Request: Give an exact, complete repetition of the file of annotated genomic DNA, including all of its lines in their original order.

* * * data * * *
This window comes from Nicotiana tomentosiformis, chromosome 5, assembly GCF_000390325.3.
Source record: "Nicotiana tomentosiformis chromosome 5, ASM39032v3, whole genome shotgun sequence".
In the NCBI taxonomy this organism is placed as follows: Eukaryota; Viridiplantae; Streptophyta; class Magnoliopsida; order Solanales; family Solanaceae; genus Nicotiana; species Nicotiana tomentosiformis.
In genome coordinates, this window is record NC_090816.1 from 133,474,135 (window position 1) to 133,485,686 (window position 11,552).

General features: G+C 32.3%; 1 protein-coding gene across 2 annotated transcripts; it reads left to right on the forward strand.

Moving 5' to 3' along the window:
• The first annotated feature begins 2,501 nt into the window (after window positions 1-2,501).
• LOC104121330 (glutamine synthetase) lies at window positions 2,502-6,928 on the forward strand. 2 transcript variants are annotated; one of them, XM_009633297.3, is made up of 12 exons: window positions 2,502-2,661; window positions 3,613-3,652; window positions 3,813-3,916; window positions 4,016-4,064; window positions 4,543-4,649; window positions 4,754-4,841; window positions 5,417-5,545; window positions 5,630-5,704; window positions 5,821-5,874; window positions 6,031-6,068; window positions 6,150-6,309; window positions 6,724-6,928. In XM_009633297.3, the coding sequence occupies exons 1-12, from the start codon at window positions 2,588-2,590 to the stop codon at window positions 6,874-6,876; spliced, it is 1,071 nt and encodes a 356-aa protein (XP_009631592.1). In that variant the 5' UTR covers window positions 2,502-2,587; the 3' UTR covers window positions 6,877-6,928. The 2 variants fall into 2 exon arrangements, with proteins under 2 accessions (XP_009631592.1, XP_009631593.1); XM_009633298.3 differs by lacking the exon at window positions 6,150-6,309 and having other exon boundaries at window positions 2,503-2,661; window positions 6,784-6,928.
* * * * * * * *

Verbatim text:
This window comes from Nicotiana tomentosiformis, chromosome 5, assembly GCF_000390325.3.
Source record: "Nicotiana tomentosiformis chromosome 5, ASM39032v3, whole genome shotgun sequence".
In the NCBI taxonomy this organism is placed as follows: Eukaryota; Viridiplantae; Streptophyta; class Magnoliopsida; order Solanales; family Solanaceae; genus Nicotiana; species Nicotiana tomentosiformis.
In genome coordinates, this window is record NC_090816.1 from 133,474,135 (window position 1) to 133,485,686 (window position 11,552).

General features: G+C 32.3%; 1 protein-coding gene across 2 annotated transcripts; it reads left to right on the forward strand.

Moving 5' to 3' along the window:
• The first annotated feature begins 2,501 nt into the window (after window positions 1-2,501).
• LOC104121330 (glutamine synthetase) lies at window positions 2,502-6,928 on the forward strand. 2 transcript variants are annotated; one of them, XM_009633297.3, is made up of 12 exons: window positions 2,502-2,661; window positions 3,613-3,652; window positions 3,813-3,916; window positions 4,016-4,064; window positions 4,543-4,649; window positions 4,754-4,841; window positions 5,417-5,545; window positions 5,630-5,704; window positions 5,821-5,874; window positions 6,031-6,068; window positions 6,150-6,309; window positions 6,724-6,928. In XM_009633297.3, the coding sequence occupies exons 1-12, from the start codon at window positions 2,588-2,590 to the stop codon at window positions 6,874-6,876; spliced, it is 1,071 nt and encodes a 356-aa protein (XP_009631592.1). In that variant the 5' UTR covers window positions 2,502-2,587; the 3' UTR covers window positions 6,877-6,928. The 2 variants fall into 2 exon arrangements, with proteins under 2 accessions (XP_009631592.1, XP_009631593.1); XM_009633298.3 differs by lacking the exon at window positions 6,150-6,309 and having other exon boundaries at window positions 2,503-2,661; window positions 6,784-6,928.